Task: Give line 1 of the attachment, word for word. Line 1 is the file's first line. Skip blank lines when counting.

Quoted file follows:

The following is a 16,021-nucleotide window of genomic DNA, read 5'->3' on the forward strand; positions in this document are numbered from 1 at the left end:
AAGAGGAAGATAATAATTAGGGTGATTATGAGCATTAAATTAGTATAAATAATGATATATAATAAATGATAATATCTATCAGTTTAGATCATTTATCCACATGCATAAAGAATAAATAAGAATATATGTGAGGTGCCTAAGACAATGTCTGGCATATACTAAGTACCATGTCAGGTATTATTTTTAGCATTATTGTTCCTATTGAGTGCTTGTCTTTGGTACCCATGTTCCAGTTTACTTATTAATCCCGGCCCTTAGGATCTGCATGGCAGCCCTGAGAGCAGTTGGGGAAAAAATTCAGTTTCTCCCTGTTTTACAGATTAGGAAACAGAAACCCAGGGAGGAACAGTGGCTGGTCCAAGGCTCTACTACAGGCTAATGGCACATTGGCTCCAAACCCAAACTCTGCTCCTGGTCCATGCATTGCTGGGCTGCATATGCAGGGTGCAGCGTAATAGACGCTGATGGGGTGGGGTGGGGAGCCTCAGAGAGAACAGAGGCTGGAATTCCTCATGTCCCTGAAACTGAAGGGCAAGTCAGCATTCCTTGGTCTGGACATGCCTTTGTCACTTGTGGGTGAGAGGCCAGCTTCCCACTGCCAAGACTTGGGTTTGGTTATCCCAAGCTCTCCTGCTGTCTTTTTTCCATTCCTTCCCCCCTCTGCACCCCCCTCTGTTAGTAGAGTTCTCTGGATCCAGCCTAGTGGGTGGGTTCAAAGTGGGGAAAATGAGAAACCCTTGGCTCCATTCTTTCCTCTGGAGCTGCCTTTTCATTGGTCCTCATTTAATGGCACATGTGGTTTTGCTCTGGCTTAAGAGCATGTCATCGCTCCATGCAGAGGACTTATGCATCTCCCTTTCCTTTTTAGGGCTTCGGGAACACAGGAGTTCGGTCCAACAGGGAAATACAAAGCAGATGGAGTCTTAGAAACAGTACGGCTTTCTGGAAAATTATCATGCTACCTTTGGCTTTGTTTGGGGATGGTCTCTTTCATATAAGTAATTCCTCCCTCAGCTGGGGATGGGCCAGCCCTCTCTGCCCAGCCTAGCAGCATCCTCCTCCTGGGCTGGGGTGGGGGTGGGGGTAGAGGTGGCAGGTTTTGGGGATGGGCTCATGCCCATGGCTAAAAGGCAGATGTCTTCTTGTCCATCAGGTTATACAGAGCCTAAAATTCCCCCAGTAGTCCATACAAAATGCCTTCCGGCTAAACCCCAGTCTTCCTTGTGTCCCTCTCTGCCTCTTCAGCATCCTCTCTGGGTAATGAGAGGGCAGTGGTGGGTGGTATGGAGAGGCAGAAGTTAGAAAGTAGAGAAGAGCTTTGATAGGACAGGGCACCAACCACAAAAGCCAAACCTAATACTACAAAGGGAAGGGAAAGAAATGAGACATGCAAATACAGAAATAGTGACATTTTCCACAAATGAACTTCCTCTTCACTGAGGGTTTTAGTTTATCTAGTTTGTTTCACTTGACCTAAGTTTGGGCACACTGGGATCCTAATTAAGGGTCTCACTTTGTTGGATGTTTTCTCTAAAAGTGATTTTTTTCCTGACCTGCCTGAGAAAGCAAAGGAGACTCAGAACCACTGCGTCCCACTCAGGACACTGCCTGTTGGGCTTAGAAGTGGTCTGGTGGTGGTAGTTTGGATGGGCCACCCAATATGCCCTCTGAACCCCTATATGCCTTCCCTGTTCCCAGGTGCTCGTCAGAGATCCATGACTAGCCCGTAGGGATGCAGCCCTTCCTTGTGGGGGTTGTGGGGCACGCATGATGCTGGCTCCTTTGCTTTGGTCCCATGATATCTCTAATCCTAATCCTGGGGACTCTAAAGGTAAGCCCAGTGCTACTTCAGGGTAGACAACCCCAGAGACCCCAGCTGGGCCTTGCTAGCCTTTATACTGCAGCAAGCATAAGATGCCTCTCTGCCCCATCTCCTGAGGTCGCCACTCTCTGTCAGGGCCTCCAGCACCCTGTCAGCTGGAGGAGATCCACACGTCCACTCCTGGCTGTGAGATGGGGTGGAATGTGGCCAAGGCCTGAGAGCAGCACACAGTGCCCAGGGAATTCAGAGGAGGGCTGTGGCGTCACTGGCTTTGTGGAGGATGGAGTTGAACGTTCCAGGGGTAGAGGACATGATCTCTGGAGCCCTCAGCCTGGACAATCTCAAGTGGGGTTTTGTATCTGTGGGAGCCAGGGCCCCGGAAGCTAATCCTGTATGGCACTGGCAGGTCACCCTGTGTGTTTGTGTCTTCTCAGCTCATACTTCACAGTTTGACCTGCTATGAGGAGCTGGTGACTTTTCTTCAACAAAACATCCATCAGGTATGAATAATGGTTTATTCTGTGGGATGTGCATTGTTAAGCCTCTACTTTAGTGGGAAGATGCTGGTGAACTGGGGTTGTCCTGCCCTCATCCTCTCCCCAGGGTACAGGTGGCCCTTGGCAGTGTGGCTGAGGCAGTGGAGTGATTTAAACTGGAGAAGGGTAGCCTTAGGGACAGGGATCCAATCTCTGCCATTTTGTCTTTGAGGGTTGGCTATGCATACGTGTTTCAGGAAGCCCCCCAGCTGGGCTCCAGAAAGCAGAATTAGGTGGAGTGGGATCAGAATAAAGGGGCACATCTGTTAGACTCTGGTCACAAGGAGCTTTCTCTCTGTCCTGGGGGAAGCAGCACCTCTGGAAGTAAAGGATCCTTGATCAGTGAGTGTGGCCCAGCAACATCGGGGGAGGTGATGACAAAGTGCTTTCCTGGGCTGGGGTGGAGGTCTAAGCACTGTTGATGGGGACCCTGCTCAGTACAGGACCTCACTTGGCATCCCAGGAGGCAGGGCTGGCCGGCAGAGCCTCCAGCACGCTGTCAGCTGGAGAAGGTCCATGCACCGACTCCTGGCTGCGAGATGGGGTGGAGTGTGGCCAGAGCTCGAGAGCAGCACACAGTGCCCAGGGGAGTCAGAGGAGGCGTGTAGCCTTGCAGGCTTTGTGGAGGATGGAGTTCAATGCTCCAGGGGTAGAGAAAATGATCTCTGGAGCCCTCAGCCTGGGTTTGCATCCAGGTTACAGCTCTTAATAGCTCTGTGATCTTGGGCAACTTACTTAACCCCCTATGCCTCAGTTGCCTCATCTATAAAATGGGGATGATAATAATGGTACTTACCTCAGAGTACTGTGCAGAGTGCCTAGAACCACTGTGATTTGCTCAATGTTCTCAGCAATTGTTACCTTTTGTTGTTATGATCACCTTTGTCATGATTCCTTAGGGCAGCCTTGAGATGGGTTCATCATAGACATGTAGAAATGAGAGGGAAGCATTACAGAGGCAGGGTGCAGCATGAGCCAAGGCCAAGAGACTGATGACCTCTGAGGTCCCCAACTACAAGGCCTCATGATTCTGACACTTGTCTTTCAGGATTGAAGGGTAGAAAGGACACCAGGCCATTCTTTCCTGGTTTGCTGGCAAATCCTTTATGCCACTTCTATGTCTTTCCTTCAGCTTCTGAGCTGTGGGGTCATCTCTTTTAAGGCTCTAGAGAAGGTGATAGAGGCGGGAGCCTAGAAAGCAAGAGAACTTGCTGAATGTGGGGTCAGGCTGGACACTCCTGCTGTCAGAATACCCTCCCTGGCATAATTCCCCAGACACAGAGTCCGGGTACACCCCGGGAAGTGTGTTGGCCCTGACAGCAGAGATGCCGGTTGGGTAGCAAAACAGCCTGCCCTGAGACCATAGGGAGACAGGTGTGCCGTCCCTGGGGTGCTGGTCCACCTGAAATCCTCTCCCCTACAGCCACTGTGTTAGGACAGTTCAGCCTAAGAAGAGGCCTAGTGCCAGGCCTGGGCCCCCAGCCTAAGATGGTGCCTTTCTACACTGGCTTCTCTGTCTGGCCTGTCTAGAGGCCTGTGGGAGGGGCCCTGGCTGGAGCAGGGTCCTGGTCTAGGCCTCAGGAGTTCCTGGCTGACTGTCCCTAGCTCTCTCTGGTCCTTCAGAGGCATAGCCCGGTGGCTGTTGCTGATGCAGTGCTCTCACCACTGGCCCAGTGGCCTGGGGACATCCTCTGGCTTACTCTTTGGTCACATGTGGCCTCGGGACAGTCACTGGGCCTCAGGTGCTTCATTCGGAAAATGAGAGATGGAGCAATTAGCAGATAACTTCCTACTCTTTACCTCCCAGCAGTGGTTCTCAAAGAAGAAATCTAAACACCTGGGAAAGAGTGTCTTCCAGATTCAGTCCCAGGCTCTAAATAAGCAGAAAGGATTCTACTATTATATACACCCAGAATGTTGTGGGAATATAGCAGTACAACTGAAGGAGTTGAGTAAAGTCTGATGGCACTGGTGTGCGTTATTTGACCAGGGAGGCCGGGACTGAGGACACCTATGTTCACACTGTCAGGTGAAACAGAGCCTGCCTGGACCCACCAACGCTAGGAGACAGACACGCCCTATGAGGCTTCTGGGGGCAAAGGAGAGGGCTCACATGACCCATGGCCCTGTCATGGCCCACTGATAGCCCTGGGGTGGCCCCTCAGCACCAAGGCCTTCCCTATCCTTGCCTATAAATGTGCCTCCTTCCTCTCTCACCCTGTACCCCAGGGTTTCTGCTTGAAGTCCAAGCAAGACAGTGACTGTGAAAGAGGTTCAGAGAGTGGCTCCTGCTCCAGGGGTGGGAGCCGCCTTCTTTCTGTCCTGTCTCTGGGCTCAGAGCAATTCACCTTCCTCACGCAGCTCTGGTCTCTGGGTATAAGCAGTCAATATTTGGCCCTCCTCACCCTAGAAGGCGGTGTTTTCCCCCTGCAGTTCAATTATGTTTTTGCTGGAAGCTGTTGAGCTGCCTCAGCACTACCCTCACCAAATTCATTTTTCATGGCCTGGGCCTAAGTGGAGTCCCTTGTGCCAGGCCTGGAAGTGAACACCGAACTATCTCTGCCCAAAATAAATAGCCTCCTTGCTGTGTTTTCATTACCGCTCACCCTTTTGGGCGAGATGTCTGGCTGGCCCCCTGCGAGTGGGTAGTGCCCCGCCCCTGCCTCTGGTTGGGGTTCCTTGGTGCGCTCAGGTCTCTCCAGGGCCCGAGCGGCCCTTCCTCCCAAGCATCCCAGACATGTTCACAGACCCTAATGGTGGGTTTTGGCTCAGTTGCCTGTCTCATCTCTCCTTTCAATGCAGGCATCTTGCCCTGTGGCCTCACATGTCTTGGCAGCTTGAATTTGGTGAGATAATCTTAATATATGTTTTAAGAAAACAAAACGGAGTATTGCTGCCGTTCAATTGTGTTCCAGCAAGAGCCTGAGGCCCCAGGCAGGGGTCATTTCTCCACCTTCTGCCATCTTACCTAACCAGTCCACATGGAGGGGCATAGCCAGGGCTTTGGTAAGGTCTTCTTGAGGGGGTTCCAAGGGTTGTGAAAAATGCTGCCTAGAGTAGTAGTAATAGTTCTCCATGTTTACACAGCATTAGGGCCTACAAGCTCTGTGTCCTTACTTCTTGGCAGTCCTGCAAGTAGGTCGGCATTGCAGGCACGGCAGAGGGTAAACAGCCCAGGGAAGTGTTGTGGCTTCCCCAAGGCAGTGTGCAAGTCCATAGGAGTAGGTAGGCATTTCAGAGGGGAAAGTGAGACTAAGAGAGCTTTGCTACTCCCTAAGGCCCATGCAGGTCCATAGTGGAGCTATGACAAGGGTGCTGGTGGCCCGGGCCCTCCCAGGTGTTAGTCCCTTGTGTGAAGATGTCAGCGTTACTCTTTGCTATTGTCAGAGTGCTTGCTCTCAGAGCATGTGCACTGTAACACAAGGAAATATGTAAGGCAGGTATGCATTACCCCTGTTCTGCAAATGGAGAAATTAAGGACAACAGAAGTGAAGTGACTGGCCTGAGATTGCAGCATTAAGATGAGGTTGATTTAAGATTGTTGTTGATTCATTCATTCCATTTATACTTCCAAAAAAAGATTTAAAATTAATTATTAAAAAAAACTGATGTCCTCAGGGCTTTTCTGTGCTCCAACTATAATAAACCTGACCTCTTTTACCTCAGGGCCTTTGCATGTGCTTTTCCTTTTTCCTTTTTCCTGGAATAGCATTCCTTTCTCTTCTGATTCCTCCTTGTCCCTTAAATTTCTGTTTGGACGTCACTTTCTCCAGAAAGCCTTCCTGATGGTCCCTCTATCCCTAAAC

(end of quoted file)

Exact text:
The following is a 16,021-nucleotide window of genomic DNA, read 5'->3' on the forward strand; positions in this document are numbered from 1 at the left end: